Lately I’ve been thinking about lover Cindi on The L Word. Well, not Cindi herself, but the “lover” thing. It’s hilarious every time Dawn Denbo says it, mostly because the word lover has gone out of favor. It used to be a common term in the gay community — or anywhere, really. Especially in the ’70s.
But now lover has the connotation of “f— buddy,” while partner or girlfriend is generally the preferred term for the people you want to keep around for more than just sex. Or at least that’s how it seems to me.
So what makes a partner, and what makes a lover? Armed with my trusty (and dusty) DVD collection, I have conducted a sort of survey. I don’t suppose it’s educational in any way, but it was fun.
1. Cay and Vivian (Patricia Charbonneau and Helen Shaver), Desert Hearts
I just had to begin with a tricky one, didn’t I? Cay and Vivian definitely start out as lovers, but if Vivian had stayed, they might have become partners. Still, when I think of them, I don’t think of fun times or tender touches or home improvement. I think of steamy sex and mind-bogglingly deep kisses.
Verdict: Lovers (they have to remind themselves to stop long enough to get some food!)
2. Claude and Lucy (Alison Folland and Leisha Hailey), All Over Me
These two are so cute, I don’t care what you call them. But when they walk along with their ice cream and Leisha grins like that, it seems like a love that’s built to last.
Verdict: Partners (in a happily ever after sense)
3. Corky and Violet (Gina Gershon and Jennifer Tilly), Bound
Hmm. These two are carnal and star-crossed, but they also seem destined to be together. And the sizzle is accompanied by a sense that they’re on the same wavelength — they have a meeting of bodies and minds. I think I have my first tie.
Verdict: Partner-lovers (lesbian bed death will never strike!)
4. Agnes and Elin (Rebecka Liljeberg and Alexandra Dahlström), Show Me Love / F—ing Amal
They’re inexplicably drawn to each other in an opposites-attract sort of way. And they don’t even have sex, so that makes the lover label seem wrong. But it’s their alliance against the forces of narrow-mindedness that really makes them seem like partners. And such cute ones!
Verdict: Partners (who get lusty when they hear Foreigner songs)
5. Gia and Linda (Angelina Jolie and Elizabeth Mitchell), Gia
Ouch. It breaks my heart just to think about these two. They get naked within minutes of meeting each other, but the looks that pass between them are soul-deep. I think they would have become partners, if Gia hadn’t run off with her lover — smack.
Verdict: Thwarted partners (can I get an alternate ending, please?)
6. Lucy and Syd (Ally Sheedy and Radha Mitchell), High Art
Hey, another cheerful movie! But I don’t know if these two would have made it even if Lucy hadn’t succumbed to her addiction. Syd was a fan, and that whole superstar-admirer dynamic doesn’t often bode well. Plus, if I were Lucy, I’d have chosen Greta (Patricia Clarkson) in the end. She was a fabulous disaster.
Verdict: Photogenic lovers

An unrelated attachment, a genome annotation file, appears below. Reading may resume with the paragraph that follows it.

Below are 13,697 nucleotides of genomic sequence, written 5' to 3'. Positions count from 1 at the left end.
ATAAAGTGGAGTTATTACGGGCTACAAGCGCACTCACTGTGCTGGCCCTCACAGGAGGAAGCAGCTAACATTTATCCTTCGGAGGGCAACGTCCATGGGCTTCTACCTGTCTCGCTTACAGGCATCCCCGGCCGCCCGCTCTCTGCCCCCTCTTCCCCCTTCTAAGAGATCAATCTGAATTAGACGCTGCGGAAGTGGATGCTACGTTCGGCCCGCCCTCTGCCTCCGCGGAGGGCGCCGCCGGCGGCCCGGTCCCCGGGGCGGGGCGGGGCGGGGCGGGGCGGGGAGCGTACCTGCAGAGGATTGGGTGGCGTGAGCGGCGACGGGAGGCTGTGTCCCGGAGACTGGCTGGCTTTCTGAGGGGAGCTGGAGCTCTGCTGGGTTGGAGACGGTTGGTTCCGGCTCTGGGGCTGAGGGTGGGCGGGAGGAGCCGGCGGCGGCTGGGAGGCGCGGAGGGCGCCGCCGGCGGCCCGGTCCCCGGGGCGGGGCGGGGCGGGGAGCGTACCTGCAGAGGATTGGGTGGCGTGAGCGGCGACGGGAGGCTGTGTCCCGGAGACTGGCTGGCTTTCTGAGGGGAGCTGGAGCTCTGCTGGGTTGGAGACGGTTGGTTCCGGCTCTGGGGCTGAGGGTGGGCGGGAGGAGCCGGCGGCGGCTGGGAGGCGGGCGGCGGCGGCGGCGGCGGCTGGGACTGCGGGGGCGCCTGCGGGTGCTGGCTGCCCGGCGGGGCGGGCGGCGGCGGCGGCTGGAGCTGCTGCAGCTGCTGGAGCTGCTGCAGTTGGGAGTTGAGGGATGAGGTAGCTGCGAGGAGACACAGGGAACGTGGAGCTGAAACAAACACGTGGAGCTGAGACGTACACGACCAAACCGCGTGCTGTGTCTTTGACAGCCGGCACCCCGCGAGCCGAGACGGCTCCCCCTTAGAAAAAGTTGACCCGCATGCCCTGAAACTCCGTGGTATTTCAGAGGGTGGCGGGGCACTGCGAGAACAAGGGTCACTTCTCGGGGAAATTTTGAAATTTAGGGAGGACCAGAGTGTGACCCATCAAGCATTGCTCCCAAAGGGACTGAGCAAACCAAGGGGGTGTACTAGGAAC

7. Randy and Evie (Laurel Holloman and Nicole Parker), The Incredibly True Adventure of Two Girls in Love
I rarely like the endings of movies, but I love the way this film ended. Randy and Evie have an epic romance — poetry, opera and pot all figure in! — and at the end, they only have eyes (and ears) for each other.
Verdict: Partners (even though they’re too young to last very long)
8. Sarah and Miriam (Susan Sarandon and Catherine Deneuve), The Hunger
Oh, the hotness! Dawn Denbo and her lover Cindi wish they were this sexy.
Verdict: Lovers (and vampires)
9. Radha and Sita (Shabana Azmi and Nandita Das), Fire
This movie is all about passion — the kind of passion you have to pursue even if it means facing physical harm and ostracism. And yet somehow, these two are much more than lovers. Or maybe they’re the kind of lovers of which myths are made.
Verdict: Partner-lovers (I picture them living happily in a small house somewhere, making amazing food and dancing)
10. Camille and Petra (Pascale Bussières and Rachael Crawford), When Night Is Falling
Another storybook pair. Yes, they run off to join the circus, but that doesn’t make them any less grounded and committed.
Verdict: Acrobatic partner-lovers
11. Luce and Rachel (Lena Headey and Piper Perabo), Imagine Me & You
As sexy as Lena is, these two don’t seem as sensual as they do lovey-dovey, probably because the film is so lighthearted. And I love it for that!
Verdict: Partners (who know how to yell)
12. Kitty and Nan; Nan and Florence (Rachael Stirling, Keeley Hawes and Jodhi May), Tipping the Velvet
A-ha! I think I have my archetypal pairs. Kitty and Nan are lovers in the best senses of the term, while Nan and Florence are a model for every kind of partnership. And both pairs prove that music (and a dashing wardrobe) improves your sex life.
Well, I didn’t even make it halfway through my DVD collection. If I were a thorough researcher, I’d have covered lots more, including recent films like Loving Annabelle and Itty Bitty Titty Committee. But I’d need more funding for such an extensive study. (And I limited myself to movies, so feel free to talk about TV pairs in the comments …)